As Congress weighs the latest request from the White House for more aid to Ukraine, Congressmen should speak to Americans working with Ukraine’s gas industry, who have an ominous story to tell.
With estimated deposits of 1.09 trillion cubic meters, Ukraine is second only to Norway in European gas reserves. Some analysts believe that Ukraine’s reserves could eventually meet all of Europe’s natural gas needs, thereby breaking Russia’s longtime energy stranglehold on the continent. Moreover, according to a 2016 study by the Wilson Center, Ukraine could become energy independent in six years with a $20 billion investment in oil and gas production, pipeline infrastructure, and refining.
Leading the way is Ukraine’s largest company, state-owned Naftogaz, which employs more than 50,000 people and contributes more than 10 percent of the country’s tax revenue. The company has long been hamstrung by comparatively crude Russia-inspired techniques for natural gas development. But its CEO, Oleksiy Chernyshov, seems determined to modernize methods for natural gas development in Ukraine, primarily by bringing in overseas expertise from the US.
Chernyshov came to Washington in April to woo American oil giants ExxonMobil, Chevron, and Halliburton, as well as to seek political support from members of Congress for U.S. investment in Ukraine’s energy sector. He is particularly interested in oilfield services and technological expertise with onshore shale drilling. Chernyshov admits financing large-scale energy projects remains tricky during an ongoing war with Russia but adds, “We don’t wait. We go ahead.”
Naftogaz already has awarded significant contracts to U.S. firms for oil and gas equipment. One of these companies, Pennsylvania-based Vorex, has been supplying Naftogaz with drill pipe and casings since 2017 and is the largest overseas supplier of pipe and equipment to Ukraine.
The success of Vorex doesn’t sit well with Ukraine’s notoriously corrupt class of oligarchs, who are keen to keep the business to themselves. At the head of this list is Viktor Pinchuk, the billionaire owner of Ukraine’s Interpipe Inc., which doesn’t even produce the equipment Naftogaz needs but is happy to provide it by offering inferior, higher-priced material.
Though Vorex won the last three public tenders Naftogaz awarded on competitive bids, Interpipe has conspired to derail its American competitor by working the backroom levers of Ukraine’s Ministry of Economy. These rear-guard actions already have had the effect of stalling Naftagoz’s projects in the short term. It may be a cold winter in Kyiv.
Last month, Ukraine’s International Trade Commission held a closed-door hearing in response to Interpipe’s challenges to Vorex’s contracts. On August 10, the panel vowed to impose 52 percent tariffs on Vorex pipe, effectively crippling the company’s ability to compete on new bid solicitations.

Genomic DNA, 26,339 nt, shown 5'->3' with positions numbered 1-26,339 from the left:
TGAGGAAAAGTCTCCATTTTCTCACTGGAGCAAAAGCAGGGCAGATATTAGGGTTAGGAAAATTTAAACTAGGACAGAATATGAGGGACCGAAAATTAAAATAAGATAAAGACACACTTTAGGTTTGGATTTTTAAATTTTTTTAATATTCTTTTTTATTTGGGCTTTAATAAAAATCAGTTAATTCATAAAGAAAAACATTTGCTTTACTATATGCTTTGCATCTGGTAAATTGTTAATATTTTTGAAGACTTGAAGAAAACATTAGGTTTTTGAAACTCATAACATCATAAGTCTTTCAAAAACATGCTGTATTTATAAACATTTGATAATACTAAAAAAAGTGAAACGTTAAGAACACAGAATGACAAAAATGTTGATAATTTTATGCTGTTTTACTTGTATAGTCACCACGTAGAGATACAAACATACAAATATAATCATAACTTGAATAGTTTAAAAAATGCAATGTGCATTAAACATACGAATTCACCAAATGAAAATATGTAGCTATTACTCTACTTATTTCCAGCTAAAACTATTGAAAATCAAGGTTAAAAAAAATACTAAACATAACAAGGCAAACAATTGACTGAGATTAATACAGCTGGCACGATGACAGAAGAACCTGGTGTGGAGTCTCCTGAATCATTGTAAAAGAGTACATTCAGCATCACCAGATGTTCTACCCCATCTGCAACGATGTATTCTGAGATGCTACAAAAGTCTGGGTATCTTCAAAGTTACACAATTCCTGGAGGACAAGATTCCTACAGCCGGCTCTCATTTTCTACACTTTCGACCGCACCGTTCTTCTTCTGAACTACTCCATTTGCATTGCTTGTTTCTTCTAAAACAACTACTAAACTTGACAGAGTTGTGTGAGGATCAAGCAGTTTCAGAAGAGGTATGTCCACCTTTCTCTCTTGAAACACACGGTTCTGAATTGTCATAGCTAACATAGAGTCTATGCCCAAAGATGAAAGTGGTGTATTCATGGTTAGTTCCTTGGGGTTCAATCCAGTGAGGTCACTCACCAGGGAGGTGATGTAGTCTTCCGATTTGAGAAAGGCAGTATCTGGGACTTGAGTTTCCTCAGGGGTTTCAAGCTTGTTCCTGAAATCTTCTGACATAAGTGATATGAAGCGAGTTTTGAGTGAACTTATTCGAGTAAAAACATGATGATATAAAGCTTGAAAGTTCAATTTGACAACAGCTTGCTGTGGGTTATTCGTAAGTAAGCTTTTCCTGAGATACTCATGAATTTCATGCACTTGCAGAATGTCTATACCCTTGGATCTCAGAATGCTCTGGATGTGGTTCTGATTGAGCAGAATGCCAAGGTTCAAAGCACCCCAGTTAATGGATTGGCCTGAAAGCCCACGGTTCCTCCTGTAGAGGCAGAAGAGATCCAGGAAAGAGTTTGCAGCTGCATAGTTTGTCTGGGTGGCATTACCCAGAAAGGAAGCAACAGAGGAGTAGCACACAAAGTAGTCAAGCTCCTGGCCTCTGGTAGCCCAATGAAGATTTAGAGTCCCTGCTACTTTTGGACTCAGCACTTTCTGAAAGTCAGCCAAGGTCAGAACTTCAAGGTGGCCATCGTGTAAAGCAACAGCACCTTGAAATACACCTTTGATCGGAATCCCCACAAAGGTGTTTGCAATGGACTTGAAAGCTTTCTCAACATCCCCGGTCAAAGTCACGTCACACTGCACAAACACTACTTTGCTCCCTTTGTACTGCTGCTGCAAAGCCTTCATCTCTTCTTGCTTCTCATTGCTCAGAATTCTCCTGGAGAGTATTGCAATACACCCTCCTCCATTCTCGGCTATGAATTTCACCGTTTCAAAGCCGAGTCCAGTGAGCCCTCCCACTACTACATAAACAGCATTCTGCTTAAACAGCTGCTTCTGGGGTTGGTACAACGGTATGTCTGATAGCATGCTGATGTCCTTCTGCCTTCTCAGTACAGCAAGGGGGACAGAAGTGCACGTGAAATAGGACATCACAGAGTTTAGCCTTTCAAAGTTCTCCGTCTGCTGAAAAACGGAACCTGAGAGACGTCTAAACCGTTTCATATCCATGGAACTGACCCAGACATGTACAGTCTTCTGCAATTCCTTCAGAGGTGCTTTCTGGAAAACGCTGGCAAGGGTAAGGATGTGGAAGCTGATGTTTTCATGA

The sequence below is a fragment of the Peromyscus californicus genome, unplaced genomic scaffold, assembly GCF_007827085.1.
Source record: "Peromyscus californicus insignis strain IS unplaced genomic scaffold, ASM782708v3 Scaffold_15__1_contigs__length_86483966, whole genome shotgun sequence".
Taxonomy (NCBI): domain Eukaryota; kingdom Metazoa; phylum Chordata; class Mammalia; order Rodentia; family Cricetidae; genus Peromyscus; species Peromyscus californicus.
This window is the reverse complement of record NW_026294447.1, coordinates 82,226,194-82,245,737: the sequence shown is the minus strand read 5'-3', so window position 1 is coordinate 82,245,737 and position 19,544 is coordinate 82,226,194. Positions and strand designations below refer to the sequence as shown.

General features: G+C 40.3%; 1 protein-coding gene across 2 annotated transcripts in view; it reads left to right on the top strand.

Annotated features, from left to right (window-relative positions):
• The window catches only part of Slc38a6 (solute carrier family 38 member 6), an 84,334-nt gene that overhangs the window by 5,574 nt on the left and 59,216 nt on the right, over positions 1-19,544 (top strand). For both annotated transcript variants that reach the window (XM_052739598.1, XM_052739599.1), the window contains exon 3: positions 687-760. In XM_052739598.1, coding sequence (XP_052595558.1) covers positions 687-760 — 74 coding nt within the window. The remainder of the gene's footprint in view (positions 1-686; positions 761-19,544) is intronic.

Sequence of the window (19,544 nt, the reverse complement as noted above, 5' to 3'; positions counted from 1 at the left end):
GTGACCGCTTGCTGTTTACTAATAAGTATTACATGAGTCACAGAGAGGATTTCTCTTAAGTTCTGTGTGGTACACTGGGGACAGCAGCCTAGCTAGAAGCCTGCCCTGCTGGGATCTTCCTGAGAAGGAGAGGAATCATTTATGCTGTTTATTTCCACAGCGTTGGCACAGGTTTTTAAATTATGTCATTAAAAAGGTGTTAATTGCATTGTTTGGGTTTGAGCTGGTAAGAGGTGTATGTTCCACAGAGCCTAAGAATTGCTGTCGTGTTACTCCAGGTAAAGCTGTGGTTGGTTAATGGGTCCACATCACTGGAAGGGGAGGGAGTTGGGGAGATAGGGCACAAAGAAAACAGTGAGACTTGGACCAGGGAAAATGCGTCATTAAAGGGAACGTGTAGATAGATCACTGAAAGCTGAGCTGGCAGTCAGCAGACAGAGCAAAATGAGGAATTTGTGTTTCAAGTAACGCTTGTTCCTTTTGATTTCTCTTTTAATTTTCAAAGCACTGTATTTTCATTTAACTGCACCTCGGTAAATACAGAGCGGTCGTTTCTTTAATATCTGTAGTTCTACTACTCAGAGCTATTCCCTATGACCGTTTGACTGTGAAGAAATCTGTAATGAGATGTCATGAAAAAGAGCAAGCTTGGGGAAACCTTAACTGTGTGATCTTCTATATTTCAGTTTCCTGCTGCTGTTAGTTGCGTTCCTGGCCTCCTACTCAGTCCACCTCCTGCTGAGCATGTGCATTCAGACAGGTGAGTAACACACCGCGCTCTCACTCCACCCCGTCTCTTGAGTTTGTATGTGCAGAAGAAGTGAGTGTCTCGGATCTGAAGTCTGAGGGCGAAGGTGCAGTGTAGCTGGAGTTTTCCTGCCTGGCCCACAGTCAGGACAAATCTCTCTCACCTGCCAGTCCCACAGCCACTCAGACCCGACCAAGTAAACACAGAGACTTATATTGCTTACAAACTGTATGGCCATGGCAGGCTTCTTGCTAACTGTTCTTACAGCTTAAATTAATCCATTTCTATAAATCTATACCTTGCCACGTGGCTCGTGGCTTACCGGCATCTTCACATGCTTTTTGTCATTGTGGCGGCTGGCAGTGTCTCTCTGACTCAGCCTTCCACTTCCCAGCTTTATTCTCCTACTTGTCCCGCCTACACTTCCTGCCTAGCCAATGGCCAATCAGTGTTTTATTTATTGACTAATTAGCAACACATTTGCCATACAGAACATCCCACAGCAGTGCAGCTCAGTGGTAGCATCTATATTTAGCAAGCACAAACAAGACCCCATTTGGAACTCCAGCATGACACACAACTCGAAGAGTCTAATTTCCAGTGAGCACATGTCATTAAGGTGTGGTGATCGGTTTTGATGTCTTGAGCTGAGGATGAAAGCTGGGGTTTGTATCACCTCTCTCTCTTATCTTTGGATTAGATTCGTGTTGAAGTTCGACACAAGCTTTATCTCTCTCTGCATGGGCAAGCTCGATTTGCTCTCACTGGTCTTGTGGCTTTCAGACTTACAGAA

The Commission’s ruling raised eyebrows in both Kyiv and Washington, in part because it appears to single out a single U.S. company for punishment. But it also makes no commercial sense: neither Interpipe nor any other Ukrainian company produces the oilfield equipment Naftogaz needs. Essentially, all the Commission’s ruling ensures is that Naftogaz—and the Ukrainian government by extension—will pay more for pipe.
Interpipe’s moves against Vorex haven’t gone unnoticed among officials in the U.S. State Department and Congress. They are troubled by this naked squeeze play—a local oligarch who brazenly manipulates the system for self-gain by unfairly targeting a foreign company. (It’s worth noting Interpipe itself was fined in 2021 for bid-rigging.) What makes this example even more troubling, however, is that not only does it play into the hands of Russia but it also raises the question of what America is fighting for when it spends billions in support for Ukraine.
Raising the price of U.S.-imported equipment will negatively affect a valuable U.S. commercial partner and, more importantly, the Ukrainian gas industry, which is counting on American know-how and investment to break free of Russian oppression. By using a rushed and opaque claims process to favor Interpipe, Ukraine’s government is sending an ominous warning to potential U.S. investors.
But the Commission’s action also sends a message to Congress. Washington hasn’t spent $76 billion on Ukraine over the past eighteen months just to see the country’s bureaucrats and power players game the system to disadvantage U.S. commercial interests.
Ukraine should draw at least two lessons from the tragedy of its ongoing war: pick your friends wisely and don’t screw America. Ukraine’s economic, political, and security futures all hinge on continued support from the United States.
Ambassador Adam Ereli was U.S. Ambassador to the Kingdom of Bahrain from 2007–2011 and Deputy State Department Spokesperson from 2003–2006.